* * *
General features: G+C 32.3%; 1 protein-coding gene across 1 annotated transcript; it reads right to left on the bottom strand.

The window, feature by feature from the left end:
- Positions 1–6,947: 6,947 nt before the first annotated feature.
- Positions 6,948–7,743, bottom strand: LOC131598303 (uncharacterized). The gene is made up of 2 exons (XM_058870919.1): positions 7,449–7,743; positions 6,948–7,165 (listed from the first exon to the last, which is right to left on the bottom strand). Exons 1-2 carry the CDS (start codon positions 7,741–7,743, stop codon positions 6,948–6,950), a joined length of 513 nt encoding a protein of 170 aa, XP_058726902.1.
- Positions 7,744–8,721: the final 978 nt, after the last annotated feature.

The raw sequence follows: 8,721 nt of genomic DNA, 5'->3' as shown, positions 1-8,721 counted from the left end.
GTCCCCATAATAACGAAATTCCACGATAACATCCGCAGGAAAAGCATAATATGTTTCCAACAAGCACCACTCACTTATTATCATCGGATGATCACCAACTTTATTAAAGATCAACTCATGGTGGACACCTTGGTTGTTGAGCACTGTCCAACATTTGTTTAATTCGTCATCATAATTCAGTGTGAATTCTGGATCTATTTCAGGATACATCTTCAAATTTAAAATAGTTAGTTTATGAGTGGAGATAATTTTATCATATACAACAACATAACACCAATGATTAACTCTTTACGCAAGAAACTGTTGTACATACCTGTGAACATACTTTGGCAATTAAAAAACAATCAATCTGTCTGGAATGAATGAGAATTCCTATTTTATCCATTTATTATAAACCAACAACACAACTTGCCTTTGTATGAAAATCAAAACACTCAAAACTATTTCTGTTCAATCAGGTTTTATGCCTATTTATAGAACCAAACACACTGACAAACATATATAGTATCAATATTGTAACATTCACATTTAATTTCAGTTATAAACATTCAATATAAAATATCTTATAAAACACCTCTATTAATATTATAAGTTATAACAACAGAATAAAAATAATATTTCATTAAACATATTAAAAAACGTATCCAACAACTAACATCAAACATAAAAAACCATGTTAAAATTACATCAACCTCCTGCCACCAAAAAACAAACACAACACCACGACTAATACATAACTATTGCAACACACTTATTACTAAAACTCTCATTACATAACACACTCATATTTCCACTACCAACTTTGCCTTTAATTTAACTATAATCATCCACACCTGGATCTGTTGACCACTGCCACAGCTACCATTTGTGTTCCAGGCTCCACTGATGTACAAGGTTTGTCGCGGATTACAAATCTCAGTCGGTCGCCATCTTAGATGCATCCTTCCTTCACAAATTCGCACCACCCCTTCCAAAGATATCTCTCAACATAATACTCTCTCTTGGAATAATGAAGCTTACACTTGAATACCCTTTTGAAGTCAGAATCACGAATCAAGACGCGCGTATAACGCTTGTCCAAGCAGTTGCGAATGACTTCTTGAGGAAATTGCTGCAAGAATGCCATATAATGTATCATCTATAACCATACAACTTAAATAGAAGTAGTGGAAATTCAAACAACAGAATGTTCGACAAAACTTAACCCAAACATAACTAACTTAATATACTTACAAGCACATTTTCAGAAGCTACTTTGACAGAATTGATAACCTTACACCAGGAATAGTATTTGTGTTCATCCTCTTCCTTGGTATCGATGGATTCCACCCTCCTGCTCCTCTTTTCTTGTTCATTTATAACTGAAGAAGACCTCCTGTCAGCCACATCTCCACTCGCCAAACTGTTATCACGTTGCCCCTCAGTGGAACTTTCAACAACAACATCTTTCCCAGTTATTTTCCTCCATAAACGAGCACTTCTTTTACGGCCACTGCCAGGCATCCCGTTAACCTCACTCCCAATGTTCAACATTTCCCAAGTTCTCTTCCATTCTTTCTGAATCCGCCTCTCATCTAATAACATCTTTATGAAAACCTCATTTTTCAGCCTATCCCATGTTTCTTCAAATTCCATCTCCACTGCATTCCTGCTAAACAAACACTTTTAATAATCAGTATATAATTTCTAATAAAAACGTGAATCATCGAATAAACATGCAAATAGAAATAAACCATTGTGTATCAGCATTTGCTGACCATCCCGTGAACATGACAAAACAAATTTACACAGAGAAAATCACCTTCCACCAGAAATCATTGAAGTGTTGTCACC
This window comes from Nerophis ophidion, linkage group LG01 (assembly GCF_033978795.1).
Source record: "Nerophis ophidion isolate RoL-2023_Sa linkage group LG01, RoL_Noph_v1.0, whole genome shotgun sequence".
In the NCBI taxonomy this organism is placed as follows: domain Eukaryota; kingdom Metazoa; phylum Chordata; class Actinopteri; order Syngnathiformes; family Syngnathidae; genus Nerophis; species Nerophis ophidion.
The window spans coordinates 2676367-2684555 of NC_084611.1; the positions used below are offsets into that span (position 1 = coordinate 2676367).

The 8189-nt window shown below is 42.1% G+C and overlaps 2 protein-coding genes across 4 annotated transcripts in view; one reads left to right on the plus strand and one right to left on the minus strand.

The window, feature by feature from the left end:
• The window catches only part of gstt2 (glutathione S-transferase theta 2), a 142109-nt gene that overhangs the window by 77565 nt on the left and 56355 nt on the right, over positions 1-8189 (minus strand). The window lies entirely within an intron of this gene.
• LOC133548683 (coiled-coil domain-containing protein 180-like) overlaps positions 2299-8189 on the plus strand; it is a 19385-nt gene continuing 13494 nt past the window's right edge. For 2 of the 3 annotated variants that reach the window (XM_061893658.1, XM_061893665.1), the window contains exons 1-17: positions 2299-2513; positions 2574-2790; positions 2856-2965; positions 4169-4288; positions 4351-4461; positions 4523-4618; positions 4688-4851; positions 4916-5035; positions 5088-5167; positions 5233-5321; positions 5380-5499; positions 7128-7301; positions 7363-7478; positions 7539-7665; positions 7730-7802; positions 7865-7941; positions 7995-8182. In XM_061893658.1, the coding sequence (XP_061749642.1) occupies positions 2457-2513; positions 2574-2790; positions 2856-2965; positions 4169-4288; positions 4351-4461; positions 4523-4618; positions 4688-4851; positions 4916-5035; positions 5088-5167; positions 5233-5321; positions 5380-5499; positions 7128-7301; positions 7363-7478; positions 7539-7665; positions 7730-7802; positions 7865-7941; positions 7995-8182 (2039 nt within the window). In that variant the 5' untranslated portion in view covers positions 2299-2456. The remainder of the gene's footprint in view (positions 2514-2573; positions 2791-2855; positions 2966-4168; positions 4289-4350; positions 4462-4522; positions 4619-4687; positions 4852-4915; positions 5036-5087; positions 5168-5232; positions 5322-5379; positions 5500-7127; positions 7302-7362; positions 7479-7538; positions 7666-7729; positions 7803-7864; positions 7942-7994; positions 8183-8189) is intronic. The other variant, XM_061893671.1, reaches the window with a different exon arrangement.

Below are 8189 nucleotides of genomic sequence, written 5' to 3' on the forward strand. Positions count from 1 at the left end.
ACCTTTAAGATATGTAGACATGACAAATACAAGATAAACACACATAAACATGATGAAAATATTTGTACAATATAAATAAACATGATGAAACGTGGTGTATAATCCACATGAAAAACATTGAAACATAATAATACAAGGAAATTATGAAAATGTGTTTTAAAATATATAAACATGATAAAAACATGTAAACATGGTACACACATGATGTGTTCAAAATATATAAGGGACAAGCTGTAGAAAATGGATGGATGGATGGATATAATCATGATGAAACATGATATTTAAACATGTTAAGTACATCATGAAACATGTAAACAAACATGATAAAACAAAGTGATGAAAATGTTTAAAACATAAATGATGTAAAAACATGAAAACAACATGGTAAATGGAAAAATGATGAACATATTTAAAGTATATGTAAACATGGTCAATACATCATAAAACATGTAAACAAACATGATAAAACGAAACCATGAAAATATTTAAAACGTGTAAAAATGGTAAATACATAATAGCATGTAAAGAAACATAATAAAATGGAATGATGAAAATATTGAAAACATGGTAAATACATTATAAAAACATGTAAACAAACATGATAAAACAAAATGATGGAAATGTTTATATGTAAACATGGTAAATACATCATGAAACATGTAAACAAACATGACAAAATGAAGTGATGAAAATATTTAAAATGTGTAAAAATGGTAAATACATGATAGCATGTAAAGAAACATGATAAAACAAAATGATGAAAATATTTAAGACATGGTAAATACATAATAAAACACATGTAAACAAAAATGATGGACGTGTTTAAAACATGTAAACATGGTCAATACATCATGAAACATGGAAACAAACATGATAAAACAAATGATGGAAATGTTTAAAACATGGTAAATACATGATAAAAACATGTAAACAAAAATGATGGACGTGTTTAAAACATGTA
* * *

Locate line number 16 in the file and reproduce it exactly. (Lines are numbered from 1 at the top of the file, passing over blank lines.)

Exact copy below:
Below are 8189 nucleotides of genomic sequence, written 5' to 3' on the forward strand. Positions count from 1 at the left end.